Skip to main content
Press Release

Abingdon Man Sentenced to 14 Years in Federal Prison for Cocaine Distribution Conspiracy

For Immediate Release
U.S. Attorney's Office, District of Maryland
31 Kilograms of Cocaine and $2.4 Million in Cash Seized

Baltimore, Maryland – U.S. District Judge Ellen L. Hollander sentenced William Frederick Cornish, age 52, of Abingdon, Maryland, today to 14 years in federal prison, followed by five years of supervised release for conspiracy to possess with intent to distribute cocaine.

The sentence were announced by United States Attorney for the District of Maryland Rod J. Rosenstein; Special Agent in Charge Karl C. Colder of the Drug Enforcement Administration - Washington Field Division; Colonel Woodrow Jones, Chief of the Maryland Transportation Authority Police; Commissioner Kevin Davis of the Baltimore Police Department; Chief James W. Johnson of the Baltimore County Police Department; Anne Arundel County Police Chief Tim Altomare; Chief Michael A. Pristoop of the Annapolis Police Department; Colonel William M. Pallozzi, Superintendent of the Maryland State Police; Chief Richard McLaughlin of the Laurel Police Department; Harford County Sheriff Jeffrey R. Gahler; and Special Agent in Charge Thomas Jankowski of the Internal Revenue Service - Criminal Investigation, Washington, D.C. Field Office.

According to his plea agreement and court documents, in August 2015, DEA received information about a group that was trafficking large amounts of cocaine into Maryland and using a warehouse on Golden Ring Road in Baltimore. Investigation showed that the business using that location, KMKJ Trucking, LLC, had been evicted by July 31, 2015.  The investigation subsequently identified a warehouse on Hammonds Ferry Road in Linthicum Heights, Maryland, as the new location being used by the group.

According to the plea agreement, on April 6, 2016, a tractor trailer with the KMKJ logo arrived at the Hammonds Ferry Road warehouse and backed up to the rear bay door of the unit. Investigators observed items being unloaded from the tractor trailer into the warehouse.  A short time later, law enforcement observed a van traveling around the parking lot and warehouse building, conducting counter-surveillance to determine if law enforcement was in the area.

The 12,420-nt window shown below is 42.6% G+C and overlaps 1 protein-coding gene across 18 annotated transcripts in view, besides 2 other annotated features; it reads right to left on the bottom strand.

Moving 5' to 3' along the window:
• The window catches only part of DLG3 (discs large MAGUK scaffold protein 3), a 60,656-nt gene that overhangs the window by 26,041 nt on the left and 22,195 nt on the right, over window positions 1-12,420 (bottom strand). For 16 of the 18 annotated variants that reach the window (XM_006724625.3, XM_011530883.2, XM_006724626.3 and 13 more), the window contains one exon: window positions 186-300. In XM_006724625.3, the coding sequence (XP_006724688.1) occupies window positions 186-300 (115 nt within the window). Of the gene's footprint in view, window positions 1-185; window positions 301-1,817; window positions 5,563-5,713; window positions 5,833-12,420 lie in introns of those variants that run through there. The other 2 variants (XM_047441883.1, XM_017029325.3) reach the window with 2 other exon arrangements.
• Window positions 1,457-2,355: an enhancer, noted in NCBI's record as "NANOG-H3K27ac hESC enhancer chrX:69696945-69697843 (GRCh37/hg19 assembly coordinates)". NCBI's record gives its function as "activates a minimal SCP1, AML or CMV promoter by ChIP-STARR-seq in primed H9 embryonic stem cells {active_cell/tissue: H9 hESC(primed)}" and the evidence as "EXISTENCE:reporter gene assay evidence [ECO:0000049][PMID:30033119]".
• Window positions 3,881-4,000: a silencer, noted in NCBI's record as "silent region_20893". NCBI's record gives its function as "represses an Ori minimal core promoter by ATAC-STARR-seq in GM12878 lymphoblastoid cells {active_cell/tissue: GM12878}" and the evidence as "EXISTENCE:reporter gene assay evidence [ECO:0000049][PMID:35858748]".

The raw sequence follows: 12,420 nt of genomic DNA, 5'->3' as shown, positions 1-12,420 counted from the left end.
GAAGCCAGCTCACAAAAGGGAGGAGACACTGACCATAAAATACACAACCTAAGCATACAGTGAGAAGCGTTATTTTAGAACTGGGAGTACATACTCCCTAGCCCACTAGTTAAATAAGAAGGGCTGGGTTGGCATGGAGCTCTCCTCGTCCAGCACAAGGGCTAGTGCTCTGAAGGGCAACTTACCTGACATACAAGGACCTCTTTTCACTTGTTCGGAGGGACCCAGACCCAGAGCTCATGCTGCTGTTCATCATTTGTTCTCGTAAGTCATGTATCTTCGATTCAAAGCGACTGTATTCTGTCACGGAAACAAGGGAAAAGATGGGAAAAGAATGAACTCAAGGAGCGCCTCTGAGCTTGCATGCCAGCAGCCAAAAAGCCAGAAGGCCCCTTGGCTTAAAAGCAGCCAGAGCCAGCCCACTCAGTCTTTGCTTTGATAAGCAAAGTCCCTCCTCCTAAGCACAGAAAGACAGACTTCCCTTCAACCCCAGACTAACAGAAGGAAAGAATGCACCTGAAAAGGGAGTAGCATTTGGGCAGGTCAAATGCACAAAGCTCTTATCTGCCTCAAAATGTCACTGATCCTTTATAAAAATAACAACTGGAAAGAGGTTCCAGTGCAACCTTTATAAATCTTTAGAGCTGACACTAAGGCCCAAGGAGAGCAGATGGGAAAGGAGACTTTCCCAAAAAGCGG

On the evening of April 8, 2016, investigators saw Cornish’s co-conspirators arrive at the Linthicum Heights warehouse.  One of the co-conspirators then left in a black Honda, followed by a silver F-150 pickup truck.  After a conversation on a nearby street between the drivers of the Honda and the pickup truck, they returned to the warehouse.  The co-conspirator got out of his car and went into the warehouse and the F-150 entered the warehouse through the bay door, which was then closed.  A few minutes later, the bay door re-opened and the F-150 drove out of the warehouse.  The truck, driven Cornish, was stopped by law enforcement shortly after leaving the warehouse area.  A narcotics detection dog was brought to the scene.  The dog scanned the truck resulting in a positive response for the presence of illegal drugs.  Law enforcement recovered 31 kilograms of cocaine from a box in the back seat of the truck.  Law enforcement also stopped Cornish’s co-conspirators as they left the warehouse. 

Search warrants were obtained and executed at the warehouse and at the residences of Cornish and his co-conspirators.  Law enforcement recovered three large duffel bags in the basement of one of the homes containing approximately $2.4 million in cash, vacuum sealed in plastic bags marked with the amount of cash on the outside of each plastic bag.  Investigators also recovered a drug/money ledger in the home documenting just over $2.4 million in receipts from the sale of illegal drugs. From Cornish’s home, law enforcement recovered a money counter, colored rubber bands, latex gloves and a digital scale, typically used in the narcotics trade to count and package money and to weigh drugs prior to distribution.  Investigators also recovered a radio frequency detector that is commonly used by drug traffickers to “sweep” cars, people, and other items for hidden transmitters and electronic devices that are often used by law enforcement while investigating the distribution of illegal drugs.

The 31 kilograms of cocaine recovered from Cornish’s truck have a wholesale value in Baltimore of approximately $1 million.

United States Attorney Rod J. Rosenstein commended DEA, the Maryland Transportation Authority Police, Baltimore Police Department, Baltimore County Police Department, Anne Arundel County Police Department, Annapolis Police Department, Maryland State Police, Laurel Police Department, Harford County Task Force, and IRS Criminal Investigation for their work in the investigation.  Mr. Rosenstein thanked Assistant U.S. Attorneys James G. Warwick and Joshua T. Ferrentino, who are prosecuting the case.

Updated October 24, 2016

Drug Trafficking